Cook’s Voyages to the South Seas (Natural History Museum, London)
The Natural History Museum, London, has contributed approximately 1,600 images of botanical and zoological illustrations associated with Captain Cook’s expeditions to the South Pacific to the Artstor Digital Library. With support from The Andrew W. Mellon Foundation, the museum has digitized watercolors and drawings and made them available for scholarship and education in Artstor.
James Cook (1728 – 1779) was a captain in the British Royal Navy who led three epic voyages charting the Pacific Ocean and circumnavigating the globe. His expeditions contributed significantly to geographic, oceanographic, and astronomic knowledge. Of equal importance is the work of the naturalists and artists who accompanied Cook, represented by the natural history illustrations available in Artstor.
Cook’s first voyage (1768 – 1771)
- When Cook set sail on the HMS Endeavour in 1768, he was joined by the naturalist Joseph Banks. As the Endeavour followed its westward route Banks and the botanist Daniel Solander collected animal and plant specimens, which were illustrated by Sydney Parkinson. In 1770, the ship reached Botany Bay (now Sydney). During the expedition, Banks and Solander collected nearly 5,000 species, many of which were previously unknown. Cook’s first voyage is represented in Artstor by approximately 960 images of illustrations, some executed by Parkinson and others completed later after his initial sketches by artists in Banks’ employ.
Cook’s second voyage (1772 – 1775)
- On the second voyage, Cook commanded the HMS Resolution and Tobias Furneaux led a companion ship, the HMS Adventure. Cook’s team included the scholar Johann Reinhold Forster, accompanied by his son, Johann Georg Adam Forster, an illustrator, as well as another artist, William Hodges. In 1773, the ships became the first European vessels to cross the Antarctic Circle. Unfortunately, they missed landfall on the Antarctic continent and they were separated. The Resolution continued to explore and chart the South Pacific. Cook’s second voyage is represented in Artstor by approximately 570 drawings and watercolors by Johann Georg Adam Forster of specimens collected throughout the South Seas.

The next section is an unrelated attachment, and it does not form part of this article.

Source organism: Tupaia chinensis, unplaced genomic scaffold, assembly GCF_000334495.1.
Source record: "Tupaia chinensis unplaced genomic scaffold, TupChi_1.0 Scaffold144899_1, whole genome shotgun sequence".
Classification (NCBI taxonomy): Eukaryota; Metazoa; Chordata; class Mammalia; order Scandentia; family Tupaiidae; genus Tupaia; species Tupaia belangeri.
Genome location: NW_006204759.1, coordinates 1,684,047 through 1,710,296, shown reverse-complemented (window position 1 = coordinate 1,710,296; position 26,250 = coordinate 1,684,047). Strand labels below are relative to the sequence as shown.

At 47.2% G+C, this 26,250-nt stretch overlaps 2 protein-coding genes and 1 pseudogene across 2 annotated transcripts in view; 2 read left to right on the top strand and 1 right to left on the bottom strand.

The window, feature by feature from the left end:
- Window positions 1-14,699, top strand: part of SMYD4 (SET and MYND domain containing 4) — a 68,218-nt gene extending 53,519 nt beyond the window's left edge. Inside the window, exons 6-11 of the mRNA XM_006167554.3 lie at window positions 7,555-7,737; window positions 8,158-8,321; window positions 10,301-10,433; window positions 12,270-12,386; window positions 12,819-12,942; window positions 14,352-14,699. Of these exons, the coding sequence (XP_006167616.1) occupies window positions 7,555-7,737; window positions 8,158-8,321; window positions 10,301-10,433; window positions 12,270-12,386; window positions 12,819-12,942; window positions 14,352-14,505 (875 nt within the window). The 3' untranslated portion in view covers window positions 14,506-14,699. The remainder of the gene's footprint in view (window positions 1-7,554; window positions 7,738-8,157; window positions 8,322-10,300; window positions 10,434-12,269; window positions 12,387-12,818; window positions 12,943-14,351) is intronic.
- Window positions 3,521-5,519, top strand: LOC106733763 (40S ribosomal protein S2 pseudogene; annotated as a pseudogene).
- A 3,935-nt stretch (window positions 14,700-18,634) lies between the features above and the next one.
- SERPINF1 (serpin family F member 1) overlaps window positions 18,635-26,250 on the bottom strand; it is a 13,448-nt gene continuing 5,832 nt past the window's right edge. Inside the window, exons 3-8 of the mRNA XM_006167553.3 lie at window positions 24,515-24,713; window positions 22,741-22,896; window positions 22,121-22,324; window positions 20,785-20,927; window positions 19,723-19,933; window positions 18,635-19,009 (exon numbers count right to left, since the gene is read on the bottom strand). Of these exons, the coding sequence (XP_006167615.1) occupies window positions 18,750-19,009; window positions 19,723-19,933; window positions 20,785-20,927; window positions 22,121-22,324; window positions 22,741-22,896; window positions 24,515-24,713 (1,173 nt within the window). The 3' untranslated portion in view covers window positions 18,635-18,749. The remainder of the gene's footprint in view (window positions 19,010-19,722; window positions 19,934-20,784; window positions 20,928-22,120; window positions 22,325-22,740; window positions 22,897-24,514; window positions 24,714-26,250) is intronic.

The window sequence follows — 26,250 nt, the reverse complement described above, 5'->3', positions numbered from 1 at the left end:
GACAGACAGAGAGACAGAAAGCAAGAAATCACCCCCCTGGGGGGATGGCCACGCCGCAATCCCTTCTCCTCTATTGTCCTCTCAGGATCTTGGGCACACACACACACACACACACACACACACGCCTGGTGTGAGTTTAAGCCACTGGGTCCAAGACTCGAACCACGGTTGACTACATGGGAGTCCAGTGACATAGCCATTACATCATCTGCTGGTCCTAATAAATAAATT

Cook’s third voyage (1776 – 1779)
- Cook embarked on a third and final voyage, whose purpose was to find the Northwest Passage, a hypothetical trade route linking the Atlantic and Pacific Oceans. Cook captained the Resolution and Charles Clerke commanded a second ship, the HMS Discovery. John Webber was the official artist, specialized in landscapes and ethnographic illustrations; William Wade Ellis, a surgeon’s assistant on the Discovery, doubled as the natural history illustrator. En route to the North American coast, Cook encountered the Hawaiian Islands before heading north to chart the coastline of the Pacific Northwest and Alaska. Cook crossed into the Arctic Ocean and noted the freezing conditions which would hamper any potential trade route. Unfortunately, upon returning to the Hawaiian Islands, Cook was killed in 1779. Cook’s ill-fated third voyage is represented in Artstor by approximately 100 drawings by Ellis depicting animals and plants.
The Natural History Museum was founded in 1881, though the origins of its collections date back to the 18th century. Upon his death, Sir Hans Sloane bequeathed his extensive collection of natural specimens and curiosities to the nation, forming the core of the British Museum. As the Museum acquired additional collections, it became necessary to construct a separate facility for natural history. Today, the Natural History Museum houses millions of plant and animal specimens, including the illustrations from all three of Cook’s voyages.
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